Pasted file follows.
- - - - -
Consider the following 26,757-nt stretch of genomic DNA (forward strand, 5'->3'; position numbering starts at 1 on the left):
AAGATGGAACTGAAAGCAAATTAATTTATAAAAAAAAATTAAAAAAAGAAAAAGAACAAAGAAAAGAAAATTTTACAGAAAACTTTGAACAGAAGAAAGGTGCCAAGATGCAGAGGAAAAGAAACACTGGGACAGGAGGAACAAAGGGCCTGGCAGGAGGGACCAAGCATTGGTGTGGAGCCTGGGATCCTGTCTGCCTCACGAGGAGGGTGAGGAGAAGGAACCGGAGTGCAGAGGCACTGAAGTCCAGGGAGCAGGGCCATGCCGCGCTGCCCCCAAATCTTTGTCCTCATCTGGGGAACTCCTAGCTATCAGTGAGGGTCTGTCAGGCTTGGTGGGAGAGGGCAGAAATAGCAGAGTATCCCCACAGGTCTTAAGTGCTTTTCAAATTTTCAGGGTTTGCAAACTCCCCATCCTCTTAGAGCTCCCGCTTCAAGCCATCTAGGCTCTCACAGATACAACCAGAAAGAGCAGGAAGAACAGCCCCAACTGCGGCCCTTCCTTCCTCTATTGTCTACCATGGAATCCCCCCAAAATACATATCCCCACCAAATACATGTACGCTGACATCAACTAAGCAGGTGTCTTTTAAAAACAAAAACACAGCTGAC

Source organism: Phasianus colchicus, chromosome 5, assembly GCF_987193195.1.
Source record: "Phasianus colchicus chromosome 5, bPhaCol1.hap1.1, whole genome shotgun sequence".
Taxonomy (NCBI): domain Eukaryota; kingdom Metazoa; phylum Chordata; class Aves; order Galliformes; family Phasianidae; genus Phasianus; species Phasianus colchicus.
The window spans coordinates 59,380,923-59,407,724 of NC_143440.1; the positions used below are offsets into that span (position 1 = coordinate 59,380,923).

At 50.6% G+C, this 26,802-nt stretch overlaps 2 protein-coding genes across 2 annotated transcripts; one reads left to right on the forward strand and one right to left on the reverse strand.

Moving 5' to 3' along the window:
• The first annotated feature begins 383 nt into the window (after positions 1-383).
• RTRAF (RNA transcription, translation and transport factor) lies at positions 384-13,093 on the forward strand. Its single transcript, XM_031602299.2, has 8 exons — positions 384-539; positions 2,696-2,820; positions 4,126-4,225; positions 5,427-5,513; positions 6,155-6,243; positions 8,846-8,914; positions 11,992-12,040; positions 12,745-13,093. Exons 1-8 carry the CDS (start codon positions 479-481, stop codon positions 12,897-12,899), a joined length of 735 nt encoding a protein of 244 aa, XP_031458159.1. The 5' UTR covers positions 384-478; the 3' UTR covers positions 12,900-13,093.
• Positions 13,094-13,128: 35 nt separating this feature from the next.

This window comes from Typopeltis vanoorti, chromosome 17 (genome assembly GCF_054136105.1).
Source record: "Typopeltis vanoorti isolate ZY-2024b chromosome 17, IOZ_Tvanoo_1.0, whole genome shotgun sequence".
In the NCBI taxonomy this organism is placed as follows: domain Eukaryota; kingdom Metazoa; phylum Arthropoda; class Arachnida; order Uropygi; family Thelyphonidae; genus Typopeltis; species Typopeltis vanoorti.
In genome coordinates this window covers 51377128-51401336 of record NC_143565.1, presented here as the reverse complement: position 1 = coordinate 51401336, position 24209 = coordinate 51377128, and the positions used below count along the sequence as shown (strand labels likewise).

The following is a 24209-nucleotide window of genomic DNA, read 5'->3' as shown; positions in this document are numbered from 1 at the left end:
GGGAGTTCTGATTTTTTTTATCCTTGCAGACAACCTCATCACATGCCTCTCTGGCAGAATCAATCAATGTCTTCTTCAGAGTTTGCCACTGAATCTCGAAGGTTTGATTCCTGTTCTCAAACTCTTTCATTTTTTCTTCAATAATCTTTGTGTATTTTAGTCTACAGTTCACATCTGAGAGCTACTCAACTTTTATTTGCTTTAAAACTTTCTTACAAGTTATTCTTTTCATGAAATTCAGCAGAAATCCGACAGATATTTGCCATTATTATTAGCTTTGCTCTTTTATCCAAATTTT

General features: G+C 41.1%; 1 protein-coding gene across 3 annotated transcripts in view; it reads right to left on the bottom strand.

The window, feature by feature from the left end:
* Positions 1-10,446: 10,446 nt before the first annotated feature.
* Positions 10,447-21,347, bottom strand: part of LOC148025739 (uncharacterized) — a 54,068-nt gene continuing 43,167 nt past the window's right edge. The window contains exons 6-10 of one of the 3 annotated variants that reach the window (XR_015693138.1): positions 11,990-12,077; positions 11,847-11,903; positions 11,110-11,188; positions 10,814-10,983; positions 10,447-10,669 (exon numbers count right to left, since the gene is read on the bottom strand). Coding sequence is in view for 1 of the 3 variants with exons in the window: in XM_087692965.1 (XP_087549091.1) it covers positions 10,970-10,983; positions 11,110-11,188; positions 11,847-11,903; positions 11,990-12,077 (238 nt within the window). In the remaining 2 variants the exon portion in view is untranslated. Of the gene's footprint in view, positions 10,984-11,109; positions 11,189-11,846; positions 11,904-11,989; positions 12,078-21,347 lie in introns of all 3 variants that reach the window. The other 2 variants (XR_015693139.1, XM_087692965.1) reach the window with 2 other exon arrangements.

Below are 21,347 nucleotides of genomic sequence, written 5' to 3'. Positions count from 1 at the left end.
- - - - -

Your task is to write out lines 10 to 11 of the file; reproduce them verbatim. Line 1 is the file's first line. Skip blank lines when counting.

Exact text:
• RTRAF (RNA transcription, translation and transport factor) lies at positions 384-13,093 on the forward strand. Its single transcript, XM_031602299.2, has 8 exons — positions 384-539; positions 2,696-2,820; positions 4,126-4,225; positions 5,427-5,513; positions 6,155-6,243; positions 8,846-8,914; positions 11,992-12,040; positions 12,745-13,093. Exons 1-8 carry the CDS (start codon positions 479-481, stop codon positions 12,897-12,899), a joined length of 735 nt encoding a protein of 244 aa, XP_031458159.1. The 5' UTR covers positions 384-478; the 3' UTR covers positions 12,900-13,093.
• Positions 13,094-13,128: 35 nt separating this feature from the next.